• Canning Pot + Jars – Preserve the fruits of your labour. Literally. [NEED]
  • Hunting Rifle – Hunting offers a great opportunity for food and experience. [NEED]
  • Tiller – Cut time and expand your garden operation. [NEED]
  • Fruit Trees – Start these as early as possible. Pears, Apples, Peaches, etc. [NEED]

What do you have on your forever lists?

-Mike

Food Budget: Reimagined

Up until recently, I was trying to reduce my grocery bill as much as possible. Tweaking what I was buying, when I was buying it, and how much I was buying to tweak every cent. I realized that I was missing the mark a little bit and here’s why.

I was dedicating a fair amount of money to eating out. Eating out with friends is a social thing that I really enjoy, but I was definitely due for a restructuring of how I eat out with friends. Previously I’d spend a certain amount a month, eating at wherever I felt like. When this money ran out, I’d randomly crave sushi, Korean BBQ, and Japanese Ramen. Darn, I’m out of funds..I guess I’ll wait until next month.

The way I approach this now, is I make my social meals target things that I can’t make at home. I’ve reduced my eating out budget, and increased the enjoyment I get from it. The money I saved has been put into my food budget for greater flexibility. This flexibility has increased my recipe repertoire, allowed me to purchase bulk items on sale, and nickel and dime myself less when shopping.

Having more monthly spending for groceries also means I can have friends over for dinner more often, and share a homemade meal that always leaves other full and impressed. I’ve fulfilled my social needs, my love for cooking, my thirst for a better budget, and I’ve paid away less of my money in tips. Servers play an important role, but tipping has changed a lot in the last 30 years to make up for stagnating wages. Don’t get me wrong, I always leave a good tip and so should you. Now I just do it less often.

Think about the way your life works and align your budget to it; it will make you happier!

-Mike

The Economy of You

An economy is essentially a byproduct of monetary transactions. Money comes in, money is spent on services. Money is lent, money is spent, money is paid back with interest. These are the fundamental parts of the system.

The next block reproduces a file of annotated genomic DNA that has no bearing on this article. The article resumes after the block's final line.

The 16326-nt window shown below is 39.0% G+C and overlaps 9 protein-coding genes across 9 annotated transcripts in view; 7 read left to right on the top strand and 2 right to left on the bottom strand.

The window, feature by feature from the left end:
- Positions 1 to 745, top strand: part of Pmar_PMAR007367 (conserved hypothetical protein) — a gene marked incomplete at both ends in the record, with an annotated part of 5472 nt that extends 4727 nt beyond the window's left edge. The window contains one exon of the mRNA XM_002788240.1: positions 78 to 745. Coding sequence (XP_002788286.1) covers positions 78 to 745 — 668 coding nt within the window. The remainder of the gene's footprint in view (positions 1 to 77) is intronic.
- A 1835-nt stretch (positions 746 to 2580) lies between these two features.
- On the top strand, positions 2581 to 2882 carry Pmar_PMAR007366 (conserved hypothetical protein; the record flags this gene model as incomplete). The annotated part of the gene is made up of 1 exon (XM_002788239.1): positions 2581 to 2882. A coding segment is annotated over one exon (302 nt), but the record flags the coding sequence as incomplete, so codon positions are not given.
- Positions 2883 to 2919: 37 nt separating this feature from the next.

Investing relies on the economy and we hope the economy grows in a healthy way. However, every investor should be prepared to weather a storm. Unfortunately, due to extreme amounts of lending and not paying back these loans in the western world, things are getting pretty scary out there. Is a crash imminent? I can’t say. What I can tell you is, by keeping your personal economy strong you can be prepared for this.

Lately, I’ve cut spending on items that don’t produce value. I’m spending more on investments, saving more liquid cash, and seeking novel ways to grow my money. If everyone were to do this, the economy would slow. The few FIRE minded people out there can benefit if they jump on this opportunity while the economy is strong; your money will go further when it’s not.

It may sound like I’m not enjoying the fruits of my labour, but I am:

  • Getting more enjoyment out of the things that I have
  • Finding joy and new experiences in starting businesses
  • Focusing on internal growth. (Go to your local library and get a book. Do it now!)

I really enjoy seeing my net worth increase and learning, so this is easy work for me. If it’s not your cup of tea, I hope you can see the light at the end of the tunnel and can grow your own way.

Look at your personal economy and see how you can make it stronger, more robust, and be prepared to weather any storm. When the downpour starts, you’ll be happy knowing you came prepared and can hit it full on.

-Mike

 

FIRE: Where is the excitement?!